Jennifer Senior is a famous and renowned writer, public speaker, and author globally. Her first book was All Joy and No Fun: The Paradox of Modern Parenthood.
Jennifer is part of The New York Times and has been an irreplaceable part of it.
Quick Facts: Jennifer Senior
I have wanted to tell this story for 14 years. Today, I finally did. https://t.co/nAomzzXGY0
— Jennifer Senior (@JenSeniorNY) November 24, 2020
10 Facts About Jennifer Senior
- Jennifer Senior has not disclosed her birthday, early information, and family details to the public. As of her pictures and interviews, she seems to be running in her late forties.
- At the moment, there is no Wikipedia profile for Jennifer Senior. However, one can surf her official website on the internet to find relatively appropriate information about her.
- The body measurements of Jennifer are not available in our records. However, she stands at a decent height with a bodyweight relevant to it.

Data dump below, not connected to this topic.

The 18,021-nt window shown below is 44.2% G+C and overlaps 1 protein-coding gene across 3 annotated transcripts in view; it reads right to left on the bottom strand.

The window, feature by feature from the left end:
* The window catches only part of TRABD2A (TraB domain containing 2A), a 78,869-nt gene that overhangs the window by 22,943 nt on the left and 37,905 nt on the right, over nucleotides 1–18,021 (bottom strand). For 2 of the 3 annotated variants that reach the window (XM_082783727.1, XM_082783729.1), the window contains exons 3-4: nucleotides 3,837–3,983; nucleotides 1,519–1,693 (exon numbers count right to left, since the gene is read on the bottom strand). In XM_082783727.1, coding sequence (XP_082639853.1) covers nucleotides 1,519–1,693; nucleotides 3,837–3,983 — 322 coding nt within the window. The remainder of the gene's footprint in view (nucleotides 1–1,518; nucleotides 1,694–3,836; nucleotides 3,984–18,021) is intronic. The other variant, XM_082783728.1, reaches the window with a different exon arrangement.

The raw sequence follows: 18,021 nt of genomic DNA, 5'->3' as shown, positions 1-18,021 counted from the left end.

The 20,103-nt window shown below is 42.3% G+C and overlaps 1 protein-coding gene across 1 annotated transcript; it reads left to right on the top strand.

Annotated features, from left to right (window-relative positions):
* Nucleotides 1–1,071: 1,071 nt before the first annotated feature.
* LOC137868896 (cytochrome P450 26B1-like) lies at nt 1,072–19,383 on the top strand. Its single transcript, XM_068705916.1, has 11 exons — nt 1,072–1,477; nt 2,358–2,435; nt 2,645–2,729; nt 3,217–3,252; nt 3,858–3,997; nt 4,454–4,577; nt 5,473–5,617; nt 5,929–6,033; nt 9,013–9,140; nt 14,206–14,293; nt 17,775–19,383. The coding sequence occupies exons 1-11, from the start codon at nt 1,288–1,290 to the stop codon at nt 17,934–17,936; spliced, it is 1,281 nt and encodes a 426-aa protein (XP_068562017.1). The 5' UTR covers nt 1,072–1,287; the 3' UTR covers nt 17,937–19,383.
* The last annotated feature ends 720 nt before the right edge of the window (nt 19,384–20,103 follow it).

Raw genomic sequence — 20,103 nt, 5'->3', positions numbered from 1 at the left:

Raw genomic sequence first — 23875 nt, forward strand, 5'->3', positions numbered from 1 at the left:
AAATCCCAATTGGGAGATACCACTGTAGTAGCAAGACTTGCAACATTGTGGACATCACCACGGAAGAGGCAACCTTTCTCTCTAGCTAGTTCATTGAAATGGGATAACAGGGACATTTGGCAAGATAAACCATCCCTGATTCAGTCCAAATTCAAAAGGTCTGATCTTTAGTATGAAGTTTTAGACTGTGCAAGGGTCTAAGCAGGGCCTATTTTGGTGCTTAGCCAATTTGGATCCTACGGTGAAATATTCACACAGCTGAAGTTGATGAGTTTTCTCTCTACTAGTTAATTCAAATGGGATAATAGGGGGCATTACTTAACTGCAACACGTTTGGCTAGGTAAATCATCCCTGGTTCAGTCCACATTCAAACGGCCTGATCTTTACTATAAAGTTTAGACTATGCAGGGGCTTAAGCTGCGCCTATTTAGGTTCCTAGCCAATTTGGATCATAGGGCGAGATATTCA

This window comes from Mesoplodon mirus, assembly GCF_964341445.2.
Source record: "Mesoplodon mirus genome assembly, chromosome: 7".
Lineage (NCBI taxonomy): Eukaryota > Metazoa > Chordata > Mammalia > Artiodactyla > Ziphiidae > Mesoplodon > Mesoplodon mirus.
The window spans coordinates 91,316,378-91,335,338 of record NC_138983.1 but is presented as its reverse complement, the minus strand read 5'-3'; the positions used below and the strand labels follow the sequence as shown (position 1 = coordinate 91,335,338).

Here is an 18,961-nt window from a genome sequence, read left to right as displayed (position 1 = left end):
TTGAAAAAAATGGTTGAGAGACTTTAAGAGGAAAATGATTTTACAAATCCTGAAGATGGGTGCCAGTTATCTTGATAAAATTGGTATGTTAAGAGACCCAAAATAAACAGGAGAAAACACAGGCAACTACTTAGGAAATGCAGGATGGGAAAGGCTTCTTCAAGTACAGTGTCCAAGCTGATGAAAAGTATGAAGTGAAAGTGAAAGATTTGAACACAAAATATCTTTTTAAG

- Senior is active in the social platform. She holds a verified Twitter account with 24.8k followers.
- Jennifer is in a healthy relationship with Mark Horowitz. The couple has a lovely son. However, detailed information about the child is not revealed to the media.
- There is no revealed information about the net worth of Jennifer Senior. However, she earns a healthy amount from her articles, book, and interviews.
- In 1991, Senior graduated in anthropology from Princeton University. She is highly qualified in her stream.
- In 2014, Jennifer wrote her first book, All Joy and No Fun. The book was globally recognized and has been translated into twelve languages. It was also named one of Slate’s Top 10 Books. The book also spent eight weeks on The New York Times Best Seller list.
- Before writing her book, she spent many years as a staff writer for New York Magazine, writing profiles and cover stories about social science, politics, and mental health.
- Jennifer won the Front Page Award from the Newswomen’s’ Club of New York in 1999. She is also the recipient of the GLAAD award in 2002. In 2011, she won Erikson Prize in Mental Health Media.